As we carefully turn the calendar page to December
As we carefully turn the calendar page to December, we suddenly realize how many projects and plans lie before us, and how little time is left. Christmas is coming, fast. All around us we get reminders that we should hurry to get those romantic gifts for that someone special, of how shabby our house will look unless we get that new rug, how quickly the supply of delicious foods/ flattering clothing/ exotic cars is running out, … our hairdo, our teeth, whatever the mountains of wants and must do’s … all clamoring for your immediate attention and it’s only ___ number of days until Christmas.
Somehow, as we get a little older, and accumulate a lot of stuff, it begins to gnaw on us that this is not what Christmas is all about. This is not a sane way to spend the month of December.
As Christians, we’re reminded that we are in this world, as frantic as it is, but we’re not to be of this world. The Christian Christmas is the celebration of the arrival of an Infant whose presence gave us an alternative to this frantic, materialistic world. Whose life promises us peace. Whose example shows us in what, or actually, in Whom, we should place our trust.
It’s the old story of separating needs from wants. We are, most of us, thoroughly provided with all that we need. And for those who are not even able to get what they need, there is a multitude of ways in which to help fulfill those needs within any community or area. For both of those facts, we should be forever grateful. As for wants, some – a cute toy, a convenience appliance, a tool – working for wages will make it possible to fulfill that want. Work is the motivator for better living for the individual while providing a service that benefits us all. This is what provides a functioning society.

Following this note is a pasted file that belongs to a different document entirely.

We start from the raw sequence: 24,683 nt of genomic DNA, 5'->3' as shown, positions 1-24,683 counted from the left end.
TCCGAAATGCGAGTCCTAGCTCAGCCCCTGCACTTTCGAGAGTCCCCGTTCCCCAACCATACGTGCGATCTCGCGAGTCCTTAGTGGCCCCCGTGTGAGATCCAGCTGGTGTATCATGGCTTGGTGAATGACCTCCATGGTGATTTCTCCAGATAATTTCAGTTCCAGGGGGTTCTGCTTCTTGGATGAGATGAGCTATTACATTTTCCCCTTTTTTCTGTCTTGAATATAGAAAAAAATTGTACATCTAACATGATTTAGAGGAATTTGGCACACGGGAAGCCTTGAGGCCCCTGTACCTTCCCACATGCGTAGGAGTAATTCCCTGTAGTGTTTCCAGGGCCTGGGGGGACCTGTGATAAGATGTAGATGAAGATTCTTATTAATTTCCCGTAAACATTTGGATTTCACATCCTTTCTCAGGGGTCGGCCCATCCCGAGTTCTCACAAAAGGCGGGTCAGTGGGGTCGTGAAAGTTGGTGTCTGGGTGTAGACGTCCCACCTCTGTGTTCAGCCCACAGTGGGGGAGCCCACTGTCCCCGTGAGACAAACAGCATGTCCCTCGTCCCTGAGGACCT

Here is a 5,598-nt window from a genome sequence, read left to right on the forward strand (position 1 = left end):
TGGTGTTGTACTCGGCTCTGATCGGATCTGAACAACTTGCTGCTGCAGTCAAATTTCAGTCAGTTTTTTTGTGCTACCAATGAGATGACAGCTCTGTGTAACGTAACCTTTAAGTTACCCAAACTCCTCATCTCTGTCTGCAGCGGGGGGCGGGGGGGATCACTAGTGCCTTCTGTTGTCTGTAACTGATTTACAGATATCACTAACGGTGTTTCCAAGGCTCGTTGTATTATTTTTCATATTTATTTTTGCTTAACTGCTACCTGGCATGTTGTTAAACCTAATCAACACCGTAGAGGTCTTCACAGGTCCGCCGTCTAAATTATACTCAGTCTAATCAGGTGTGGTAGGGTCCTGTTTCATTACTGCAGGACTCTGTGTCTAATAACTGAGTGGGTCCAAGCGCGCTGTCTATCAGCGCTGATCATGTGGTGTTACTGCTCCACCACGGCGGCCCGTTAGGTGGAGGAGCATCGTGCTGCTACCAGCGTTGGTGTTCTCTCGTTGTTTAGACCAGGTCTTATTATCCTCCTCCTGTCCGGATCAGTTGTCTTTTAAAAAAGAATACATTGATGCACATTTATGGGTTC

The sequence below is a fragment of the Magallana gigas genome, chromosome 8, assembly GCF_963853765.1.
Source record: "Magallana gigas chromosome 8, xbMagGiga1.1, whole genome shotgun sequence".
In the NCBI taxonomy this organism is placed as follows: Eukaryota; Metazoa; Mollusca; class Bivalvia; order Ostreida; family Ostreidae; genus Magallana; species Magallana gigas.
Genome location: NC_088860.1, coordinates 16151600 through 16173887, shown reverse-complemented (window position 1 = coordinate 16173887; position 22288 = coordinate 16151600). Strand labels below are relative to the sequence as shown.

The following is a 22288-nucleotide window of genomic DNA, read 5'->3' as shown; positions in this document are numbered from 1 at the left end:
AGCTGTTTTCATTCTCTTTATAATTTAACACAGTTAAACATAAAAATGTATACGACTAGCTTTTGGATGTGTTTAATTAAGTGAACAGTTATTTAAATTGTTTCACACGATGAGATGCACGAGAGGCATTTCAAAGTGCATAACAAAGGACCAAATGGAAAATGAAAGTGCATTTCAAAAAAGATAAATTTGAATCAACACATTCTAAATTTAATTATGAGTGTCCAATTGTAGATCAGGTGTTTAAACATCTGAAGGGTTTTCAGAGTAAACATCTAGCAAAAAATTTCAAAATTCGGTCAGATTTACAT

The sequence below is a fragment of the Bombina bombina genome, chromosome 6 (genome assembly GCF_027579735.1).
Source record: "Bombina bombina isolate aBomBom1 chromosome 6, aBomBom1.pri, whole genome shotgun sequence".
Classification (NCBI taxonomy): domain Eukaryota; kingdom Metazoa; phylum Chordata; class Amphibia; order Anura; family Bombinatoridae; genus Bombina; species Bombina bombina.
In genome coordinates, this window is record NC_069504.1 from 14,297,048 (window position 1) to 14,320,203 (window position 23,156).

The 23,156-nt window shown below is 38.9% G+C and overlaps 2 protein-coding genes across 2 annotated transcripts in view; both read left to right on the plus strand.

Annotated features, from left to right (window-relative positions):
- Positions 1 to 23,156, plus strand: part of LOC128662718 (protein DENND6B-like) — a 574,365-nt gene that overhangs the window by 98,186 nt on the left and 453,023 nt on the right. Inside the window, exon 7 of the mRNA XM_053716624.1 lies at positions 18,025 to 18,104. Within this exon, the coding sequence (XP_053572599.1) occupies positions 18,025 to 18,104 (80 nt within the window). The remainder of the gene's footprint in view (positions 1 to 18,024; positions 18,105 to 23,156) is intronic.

Unfortunately, there is a point at which wants exceed reason. We suspect we are about to, or have reached, that point. As we are bombarded with sometimes clever, sometimes annoying, ads telling us what we need, what we deserve, what brings that ultimate satisfaction, it eventually becomes apparent th at we don’t even want what they’re selling.
And so we circle back to what is needful and what brings true satisfaction to our lives. This December, as each of us approaches this season of joy, we encourage you to remember the source of joy that gives meaning to this Advent season; to remember to see and take advantage of the opportunities for giving this joy to others; and to share with others from the abundance of peace that dwells within our hearts with His presence. Remember, and have a blessed Christmas. Virginia
Glory to God in the highest,
and on earth peace,
good will toward men.